When writing a configuration guide, one must always keep in mind the vast variety of Linux versions that exist. This article is no exception. The sample installation was performed on a standard Red Hat 8.0 installation. Most of the steps documented below are non-distribution specific, but as always, your mileage may vary.
Assuming you have a working Postfix install, the first thing to do is install a virus scanner. After downloading the latest version, untar the package by typing:
tar zxvf clamav*
Next, add a user under which the program will run:
useradd -s /bin/false -c "Clam AntiVirus" clamav
Then, go to the directory of extracted source code and install the program:
./configure make make install
Unless otherwise specified, this will install the compiled binaries in /usr/local/bin. Several test files are located in the test directory of the Clam AntiVirus source code. To test the virus scanner, enter:
If the scanner is working correctly, you should see the following output:
test1: ClamAV-Test-Signature FOUND
Now would be a good time to make sure that Clam AntiVirus has the latest virus definitions. To update the definitions database, enter:
You should receive the following output:
Checking for a new database - started [date] Current working dir is /usr/local/share/clamav Connected to clamav.elektrapro.com. Reading md5 sum (viruses.md5): OK Reading md5 sum (viruses2.md5): OK viruses.db2 is up to date. Downloading viruses.db ... done
Finally, place a script in the system's cron.daily directory to run freshclam in quiet mode once a day. Here's a sample script:
#!/bin/bash /usr/local/bin/freshclam --quiet
The Clam AntiVirus installation is now complete.
SpamAssassin requires two Perl modules which are not installed by default on Red Hat 8.0. They are perl-HTML-Tagset and perl-HTML-Parser. Both are included in the Red Hat 8.0 distribution and can be installed via RPM. After installing both Perl modules, download the SpamAssassin RPMs. Both spamassassin-2.5.0-1.i386.rpm and perl-Mail-SpamAssassin-2.5.0-1.rpm are required for installation. If you prefer, you can download and compile the source code from SpamAssassin's homepage. To install SpamAssassin using RPM, enter:
rpm -ivh perl-Mail-Spam* spam*
AMaViS handles the SpamAssassin configuration, so nothing needs to be modified after the initial SpamAssassin installation. Test SpamAssassin using the sample files located in /usr/share/doc/spamassassin-2.5.0. To see a report from a piece of known spam, enter:
spamassassin -t < sample-spam.txt
At the end of the output, you should see a report of the points that the email received and a break down of which rules it violated. The sample piece of spam should receive a score report that includes the following line:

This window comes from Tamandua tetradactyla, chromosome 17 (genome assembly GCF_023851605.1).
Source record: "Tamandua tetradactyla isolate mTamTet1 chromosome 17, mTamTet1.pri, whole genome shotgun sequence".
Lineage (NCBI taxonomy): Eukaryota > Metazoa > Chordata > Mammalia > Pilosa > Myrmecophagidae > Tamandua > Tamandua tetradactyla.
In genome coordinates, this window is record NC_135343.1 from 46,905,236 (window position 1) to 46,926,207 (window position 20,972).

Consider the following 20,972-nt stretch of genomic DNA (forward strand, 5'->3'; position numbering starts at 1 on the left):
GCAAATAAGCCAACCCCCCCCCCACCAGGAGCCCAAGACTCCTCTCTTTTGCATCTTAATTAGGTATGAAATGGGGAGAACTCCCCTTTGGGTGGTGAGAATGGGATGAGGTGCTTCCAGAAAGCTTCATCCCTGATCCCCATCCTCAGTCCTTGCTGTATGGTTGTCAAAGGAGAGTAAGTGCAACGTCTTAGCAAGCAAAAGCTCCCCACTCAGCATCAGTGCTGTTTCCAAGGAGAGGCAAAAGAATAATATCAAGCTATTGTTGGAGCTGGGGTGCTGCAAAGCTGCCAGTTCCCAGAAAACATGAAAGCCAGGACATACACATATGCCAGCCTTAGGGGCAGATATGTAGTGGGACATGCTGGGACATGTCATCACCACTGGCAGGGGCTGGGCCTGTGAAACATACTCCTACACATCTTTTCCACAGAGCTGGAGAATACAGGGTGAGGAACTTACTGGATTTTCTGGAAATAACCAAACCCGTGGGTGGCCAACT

SPAM: Content analysis details: (14.70 hits, 5 required)
To test a piece of non-spam, enter:
spamassassin -t < sample-nonspam.txt
You should see the following results in the content report:
SPAM: Content analysis details: (0.90 hits, 5 required)
SpamAssassin is now installed and ready for use.
Installing AMaViS is a bit more complicated than the preceding packages because it requires a number of Perl modules and file compression utilities. Unfortunately, the current version of amavisd-new does not seem to properly log virus-infected email when run with Perl 5.8.0, which comes installed on Red Hat 8.0. The easiest way to solve this problem is simply to uninstall the 5.8.0 RPM and install the 5.6.1 RPM included with Red Hat 7.3.
Before installing the Perl modules, several file compression utilities should be installed. These utilities include:
arc unarj unrar zoo
RPMs for these utilities are available from http://www.rpmfind.net/. Only the unarj utility is included in the Red Hat 8.0 distribution. Once the correct version of Perl and the file compression utilities are installed, the installation of the Perl modules can begin.
http://www.rmorales.com.ar/rpms/amavis/, maintained by Ramiro Morales, contains an excellent breakdown of the Perl modules required for each version of Red Hat. For installation on Red Hat 8.0, here is a list of the required modules:
Archive-Tar-0.22 Archive-Zip-1.01 Compress-Zlib-1.16 Convert-TNEF-0.17 Convert-UUlib-0.212 Digest-MD5-2.16 File-MMagic-1.15 IO-stringy-2.108 libnet-1.12 MailTools-1.46 MIME-tools-5.411 MIME-Base64-2.12 Net-Server-0.84 Unix-Syslog-0.99